These procedures include optional steps for enabling and configuring IPv6 communication for your VPC. You do not have to perform these steps if you do not want to use IPv6 in your VPC.

(Optional) To allocate an Elastic IP address for the NAT gateway (IPv4)

  1. Open the Amazon VPC console at https://console.aws.amazon.com/vpc/.

  2. In the navigation pane, choose Elastic IPs.

  3. Choose Allocate New Address.

  4. Choose Yes, Allocate.

    Note

    If your account supports EC2-Classic, first choose EC2-VPC from the Network platform list.

To create a VPC

  1. Open the Amazon VPC console at https://console.aws.amazon.com/vpc/.

  2. On the VPC dashboard, choose Start VPC Wizard.

  3. Choose the second option, VPC with Public and Private Subnets, and Select.

  4. For VPC name, Public subnet name and Private subnet name, you can name your VPC and subnets to help you identify them later in the console. You can specify your own IPv4 CIDR block range for the VPC and subnets, or you can leave the default values.

  5. (Optional, IPv6-only) For IPv6 CIDR block, choose Amazon-provided IPv6 CIDR block. For Public subnet's IPv6 CIDR, choose Specify a custom IPv6 CIDR and specify the hexadecimal pair value for your subnet, or leave the default value. For Private subnet's IPv6 CIDR, choose Specify a custom IPv6 CIDR. Specify the hexadecimal pair value for the IPv6 subnet or leave the default value.

  6. In the Specify the details of your NAT gateway section, specify the allocation ID for an Elastic IP address in your account.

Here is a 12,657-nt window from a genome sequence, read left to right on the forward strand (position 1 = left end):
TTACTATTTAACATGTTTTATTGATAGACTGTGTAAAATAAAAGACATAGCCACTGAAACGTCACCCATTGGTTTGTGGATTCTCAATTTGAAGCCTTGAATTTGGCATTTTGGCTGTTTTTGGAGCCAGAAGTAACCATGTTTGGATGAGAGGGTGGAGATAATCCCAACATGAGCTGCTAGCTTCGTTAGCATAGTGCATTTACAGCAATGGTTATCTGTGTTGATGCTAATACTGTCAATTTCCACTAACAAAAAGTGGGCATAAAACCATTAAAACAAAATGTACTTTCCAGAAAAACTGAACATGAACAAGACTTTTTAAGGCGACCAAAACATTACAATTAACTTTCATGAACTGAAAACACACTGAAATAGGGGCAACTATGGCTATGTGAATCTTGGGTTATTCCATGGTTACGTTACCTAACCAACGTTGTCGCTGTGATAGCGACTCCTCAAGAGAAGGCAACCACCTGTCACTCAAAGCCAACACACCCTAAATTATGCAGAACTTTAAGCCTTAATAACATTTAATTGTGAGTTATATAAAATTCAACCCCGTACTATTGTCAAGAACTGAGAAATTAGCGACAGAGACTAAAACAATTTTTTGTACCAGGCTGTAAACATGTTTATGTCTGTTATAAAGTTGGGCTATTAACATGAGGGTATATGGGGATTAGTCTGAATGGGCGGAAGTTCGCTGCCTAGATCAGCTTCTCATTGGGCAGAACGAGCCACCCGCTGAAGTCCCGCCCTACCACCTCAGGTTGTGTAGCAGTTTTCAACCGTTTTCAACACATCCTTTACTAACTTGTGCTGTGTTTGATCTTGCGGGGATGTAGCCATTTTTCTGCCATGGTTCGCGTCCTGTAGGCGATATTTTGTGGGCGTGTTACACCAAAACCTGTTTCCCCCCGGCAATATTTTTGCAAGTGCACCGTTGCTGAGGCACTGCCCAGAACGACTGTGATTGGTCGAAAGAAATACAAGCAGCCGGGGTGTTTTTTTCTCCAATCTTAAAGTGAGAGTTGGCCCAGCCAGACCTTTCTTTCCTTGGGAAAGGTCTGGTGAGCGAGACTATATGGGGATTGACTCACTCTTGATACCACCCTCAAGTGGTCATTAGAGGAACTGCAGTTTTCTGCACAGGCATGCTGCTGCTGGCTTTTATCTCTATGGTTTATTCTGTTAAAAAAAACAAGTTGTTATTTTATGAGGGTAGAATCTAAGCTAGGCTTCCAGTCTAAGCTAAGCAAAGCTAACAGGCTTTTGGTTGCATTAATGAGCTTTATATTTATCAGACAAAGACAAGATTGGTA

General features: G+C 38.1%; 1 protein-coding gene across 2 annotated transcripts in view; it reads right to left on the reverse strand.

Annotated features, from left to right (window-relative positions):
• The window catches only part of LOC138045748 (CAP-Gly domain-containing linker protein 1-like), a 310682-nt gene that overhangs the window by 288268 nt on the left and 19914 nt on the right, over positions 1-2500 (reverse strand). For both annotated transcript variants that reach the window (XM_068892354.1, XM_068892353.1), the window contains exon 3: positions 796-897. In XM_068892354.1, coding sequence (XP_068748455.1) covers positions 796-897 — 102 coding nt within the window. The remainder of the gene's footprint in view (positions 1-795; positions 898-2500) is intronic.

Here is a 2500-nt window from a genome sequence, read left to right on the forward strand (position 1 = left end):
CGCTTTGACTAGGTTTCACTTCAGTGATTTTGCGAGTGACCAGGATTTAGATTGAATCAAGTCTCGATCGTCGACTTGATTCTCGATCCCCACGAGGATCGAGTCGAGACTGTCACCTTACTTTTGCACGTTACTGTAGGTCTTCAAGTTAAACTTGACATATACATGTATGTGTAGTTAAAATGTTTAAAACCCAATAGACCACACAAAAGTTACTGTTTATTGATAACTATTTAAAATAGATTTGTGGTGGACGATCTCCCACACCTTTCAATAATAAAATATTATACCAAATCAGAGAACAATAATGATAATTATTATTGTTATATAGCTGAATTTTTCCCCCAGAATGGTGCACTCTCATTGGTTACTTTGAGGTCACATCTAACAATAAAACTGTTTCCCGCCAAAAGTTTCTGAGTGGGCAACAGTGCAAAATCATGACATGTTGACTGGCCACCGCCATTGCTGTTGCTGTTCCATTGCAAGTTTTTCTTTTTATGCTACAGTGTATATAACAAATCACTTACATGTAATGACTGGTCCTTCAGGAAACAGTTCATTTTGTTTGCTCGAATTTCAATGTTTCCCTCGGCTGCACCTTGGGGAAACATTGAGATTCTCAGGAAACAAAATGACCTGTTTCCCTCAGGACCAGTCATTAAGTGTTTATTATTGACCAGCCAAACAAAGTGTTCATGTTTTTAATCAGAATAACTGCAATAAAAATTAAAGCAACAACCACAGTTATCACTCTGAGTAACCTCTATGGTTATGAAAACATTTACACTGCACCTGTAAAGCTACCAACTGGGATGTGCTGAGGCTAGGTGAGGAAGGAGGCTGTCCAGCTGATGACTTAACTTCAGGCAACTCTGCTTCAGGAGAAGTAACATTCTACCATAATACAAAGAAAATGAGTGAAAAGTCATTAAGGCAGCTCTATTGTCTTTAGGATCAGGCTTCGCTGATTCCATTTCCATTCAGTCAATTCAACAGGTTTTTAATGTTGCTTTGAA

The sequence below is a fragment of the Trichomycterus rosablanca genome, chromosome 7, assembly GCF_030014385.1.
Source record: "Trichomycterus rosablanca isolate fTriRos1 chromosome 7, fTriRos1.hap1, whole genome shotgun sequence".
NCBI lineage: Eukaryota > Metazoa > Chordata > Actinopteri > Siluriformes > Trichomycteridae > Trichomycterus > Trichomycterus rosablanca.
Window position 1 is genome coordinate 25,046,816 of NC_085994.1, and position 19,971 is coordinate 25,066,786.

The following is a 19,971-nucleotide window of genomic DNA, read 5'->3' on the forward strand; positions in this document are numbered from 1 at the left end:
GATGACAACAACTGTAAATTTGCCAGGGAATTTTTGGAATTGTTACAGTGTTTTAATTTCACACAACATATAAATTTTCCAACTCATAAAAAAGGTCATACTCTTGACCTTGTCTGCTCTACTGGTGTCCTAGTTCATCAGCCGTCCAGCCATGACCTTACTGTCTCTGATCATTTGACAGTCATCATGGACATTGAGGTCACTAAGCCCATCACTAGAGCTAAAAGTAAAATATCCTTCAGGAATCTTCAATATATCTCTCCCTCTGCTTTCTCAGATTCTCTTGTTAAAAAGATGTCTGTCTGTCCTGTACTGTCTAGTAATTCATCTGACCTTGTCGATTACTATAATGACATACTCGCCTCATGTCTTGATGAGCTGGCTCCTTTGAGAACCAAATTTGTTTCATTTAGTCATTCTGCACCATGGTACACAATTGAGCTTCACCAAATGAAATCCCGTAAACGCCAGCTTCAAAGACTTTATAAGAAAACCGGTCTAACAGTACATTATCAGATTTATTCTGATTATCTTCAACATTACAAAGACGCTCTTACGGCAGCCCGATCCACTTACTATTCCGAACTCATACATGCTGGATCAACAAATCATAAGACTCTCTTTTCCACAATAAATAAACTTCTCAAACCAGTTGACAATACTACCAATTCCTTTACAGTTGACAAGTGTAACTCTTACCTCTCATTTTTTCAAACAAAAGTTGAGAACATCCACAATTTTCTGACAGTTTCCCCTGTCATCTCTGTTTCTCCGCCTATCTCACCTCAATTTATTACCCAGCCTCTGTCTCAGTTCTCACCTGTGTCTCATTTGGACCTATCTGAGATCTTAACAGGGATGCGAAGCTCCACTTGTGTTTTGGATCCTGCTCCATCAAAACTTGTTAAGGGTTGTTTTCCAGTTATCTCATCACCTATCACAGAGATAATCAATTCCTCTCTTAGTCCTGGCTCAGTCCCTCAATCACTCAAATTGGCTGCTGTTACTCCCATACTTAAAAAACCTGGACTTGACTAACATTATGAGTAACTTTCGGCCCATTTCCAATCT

7. You can leave the rest of the default values on the page, and choose Create VPC.

Because the WebServerSG and DBServerSG security groups reference each other, create all the security groups required for this scenario before you add rules to them.

To create the WebServerSG and DBServerSG security groups

  1. Open the Amazon VPC console at https://console.aws.amazon.com/vpc/.

  2. In the navigation pane, choose Security Groups, Create Security Group.

  3. Specify WebServerSG as the name of the security group, and provide a description. For VPC, select the ID of the VPC you created and choose Yes, Create.

  4. Choose Create Security Group again.

  5. Specify DBServerSG as the name of the security group, and provide a description. For VPC, select the ID of your VPC and choose Yes, Create.

To add rules to the WebServerSG security group

  1. Select the WebServerSG security group that you created. The details pane displays the details for the security group, plus tabs for working with its inbound and outbound rules.

  2. On the Inbound Rules tab, choose Edit and add rules for inbound traffic as follows:

    1. Choose Type, HTTP. For Source, enter 0.0.0.0/0.

    2. Choose Add another rule, Type, HTTPS. For Source, enter 0.0.0.0/0.

    3. Choose Add another rule, Type, SSH. For Source, enter your network's public IPv4 address range.

    4. Choose Add another rule, Type, RDP. For Source, enter your network's public IPv4 address range.

    5. (Optional, IPv6-only) Choose Add another rule, Type, HTTP. For Source, enter ::/0.

    6. (Optional, IPv6-only) Choose Add another rule, Type, HTTPS. For Source, enter ::/0.

    7. (Optional, IPv6-only) Choose Add another rule, Type, SSH (for Linux) or RDP (for Windows). For Source, enter your network's IPv6 address range.

    8. Choose Save.

  3. On the Outbound Rules tab, choose Edit and add rules for outbound traffic as follows:

    1. Locate the default rule that enables all outbound traffic and choose Remove.

    2. Choose Type, MS SQL. For Destination, specify the ID of the DBServerSG security group.

    3. Choose Add another rule, Type, MySQL. For Destination, specify the ID of the DBServerSG security group.

    4. Choose Add another rule, Type, HTTPS. For Destination, enter 0.0.0.0/0.

    5. Choose Add another rule, Type, HTTP. For Destination, enter 0.0.0.0/0.